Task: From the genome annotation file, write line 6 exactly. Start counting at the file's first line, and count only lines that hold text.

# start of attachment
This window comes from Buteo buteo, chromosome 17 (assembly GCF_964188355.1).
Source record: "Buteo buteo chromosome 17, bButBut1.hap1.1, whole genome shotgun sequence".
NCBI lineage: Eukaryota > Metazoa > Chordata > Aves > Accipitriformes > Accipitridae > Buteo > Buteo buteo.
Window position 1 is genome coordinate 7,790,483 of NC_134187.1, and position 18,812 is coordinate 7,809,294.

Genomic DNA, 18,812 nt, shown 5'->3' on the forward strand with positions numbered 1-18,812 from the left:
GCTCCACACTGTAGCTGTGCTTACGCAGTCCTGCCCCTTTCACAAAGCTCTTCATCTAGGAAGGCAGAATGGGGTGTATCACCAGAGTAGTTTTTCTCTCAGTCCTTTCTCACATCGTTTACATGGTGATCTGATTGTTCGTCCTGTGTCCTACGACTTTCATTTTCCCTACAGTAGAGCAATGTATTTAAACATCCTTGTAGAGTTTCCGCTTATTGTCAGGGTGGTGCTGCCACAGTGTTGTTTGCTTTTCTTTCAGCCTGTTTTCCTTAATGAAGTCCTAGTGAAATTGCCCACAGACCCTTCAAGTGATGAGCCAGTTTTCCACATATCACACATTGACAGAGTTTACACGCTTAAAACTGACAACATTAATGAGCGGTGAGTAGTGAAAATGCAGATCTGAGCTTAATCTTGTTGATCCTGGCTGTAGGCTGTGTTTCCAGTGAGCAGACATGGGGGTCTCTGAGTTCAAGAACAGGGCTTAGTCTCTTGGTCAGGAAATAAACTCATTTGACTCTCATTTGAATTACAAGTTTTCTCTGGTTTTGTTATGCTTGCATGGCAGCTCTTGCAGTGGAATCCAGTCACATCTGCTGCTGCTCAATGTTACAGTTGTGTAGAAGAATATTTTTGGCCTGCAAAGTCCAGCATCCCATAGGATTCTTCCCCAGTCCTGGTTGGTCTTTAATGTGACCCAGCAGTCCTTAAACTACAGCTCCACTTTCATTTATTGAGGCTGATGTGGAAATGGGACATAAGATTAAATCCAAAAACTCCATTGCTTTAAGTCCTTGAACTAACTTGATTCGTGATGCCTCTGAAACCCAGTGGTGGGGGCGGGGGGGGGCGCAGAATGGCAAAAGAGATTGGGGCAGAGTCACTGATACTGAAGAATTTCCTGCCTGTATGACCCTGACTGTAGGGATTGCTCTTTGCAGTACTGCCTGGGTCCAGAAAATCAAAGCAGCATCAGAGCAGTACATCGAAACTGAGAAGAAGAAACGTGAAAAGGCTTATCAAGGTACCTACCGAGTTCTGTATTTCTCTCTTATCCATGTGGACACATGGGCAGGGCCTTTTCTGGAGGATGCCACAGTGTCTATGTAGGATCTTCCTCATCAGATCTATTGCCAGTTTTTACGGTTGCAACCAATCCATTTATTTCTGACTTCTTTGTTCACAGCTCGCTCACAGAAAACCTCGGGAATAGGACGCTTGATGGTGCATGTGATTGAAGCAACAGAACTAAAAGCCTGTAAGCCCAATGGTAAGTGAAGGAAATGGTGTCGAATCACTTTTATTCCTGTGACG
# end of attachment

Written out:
GCTCCACACTGTAGCTGTGCTTACGCAGTCCTGCCCCTTTCACAAAGCTCTTCATCTAGGAAGGCAGAATGGGGTGTATCACCAGAGTAGTTTTTCTCTCAGTCCTTTCTCACATCGTTTACATGGTGATCTGATTGTTCGTCCTGTGTCCTACGACTTTCATTTTCCCTACAGTAGAGCAATGTATTTAAACATCCTTGTAGAGTTTCCGCTTATTGTCAGGGTGGTGCTGCCACAGTGTTGTTTGCTTTTCTTTCAGCCTGTTTTCCTTAATGAAGTCCTAGTGAAATTGCCCACAGACCCTTCAAGTGATGAGCCAGTTTTCCACATATCACACATTGACAGAGTTTACACGCTTAAAACTGACAACATTAATGAGCGGTGAGTAGTGAAAATGCAGATCTGAGCTTAATCTTGTTGATCCTGGCTGTAGGCTGTGTTTCCAGTGAGCAGACATGGGGGTCTCTGAGTTCAAGAACAGGGCTTAGTCTCTTGGTCAGGAAATAAACTCATTTGACTCTCATTTGAATTACAAGTTTTCTCTGGTTTTGTTATGCTTGCATGGCAGCTCTTGCAGTGGAATCCAGTCACATCTGCTGCTGCTCAATGTTACAGTTGTGTAGAAGAATATTTTTGGCCTGCAAAGTCCAGCATCCCATAGGATTCTTCCCCAGTCCTGGTTGGTCTTTAATGTGACCCAGCAGTCCTTAAACTACAGCTCCACTTTCATTTATTGAGGCTGATGTGGAAATGGGACATAAGATTAAATCCAAAAACTCCATTGCTTTAAGTCCTTGAACTAACTTGATTCGTGATGCCTCTGAAACCCAGTGGTGGGGGCGGGGGGGGGCGCAGAATGGCAAAAGAGATTGGGGCAGAGTCACTGATACTGAAGAATTTCCTGCCTGTATGACCCTGACTGTAGGGATTGCTCTTTGCAGTACTGCCTGGGTCCAGAAAATCAAAGCAGCATCAGAGCAGTACATCGAAACTGAGAAGAAGAAACGTGAAAAGGCTTATCAAGGTACCTACCGAGTTCTGTATTTCTCTCTTATCCATGTGGACACATGGGCAGGGCCTTTTCTGGAGGATGCCACAGTGTCTATGTAGGATCTTCCTCATCAGATCTATTGCCAGTTTTTACGGTTGCAACCAATCCATTTATTTCTGACTTCTTTGTTCACAGCTCGCTCACAGAAAACCTCGGGAATAGGACGCTTGATGGTGCATGTGATTGAAGCAACAGAACTAAAAGCCTGTAAGCCCAATGGTAAGTGAAGGAAATGGTGTCGAATCACTTTTATTCCTGTGACG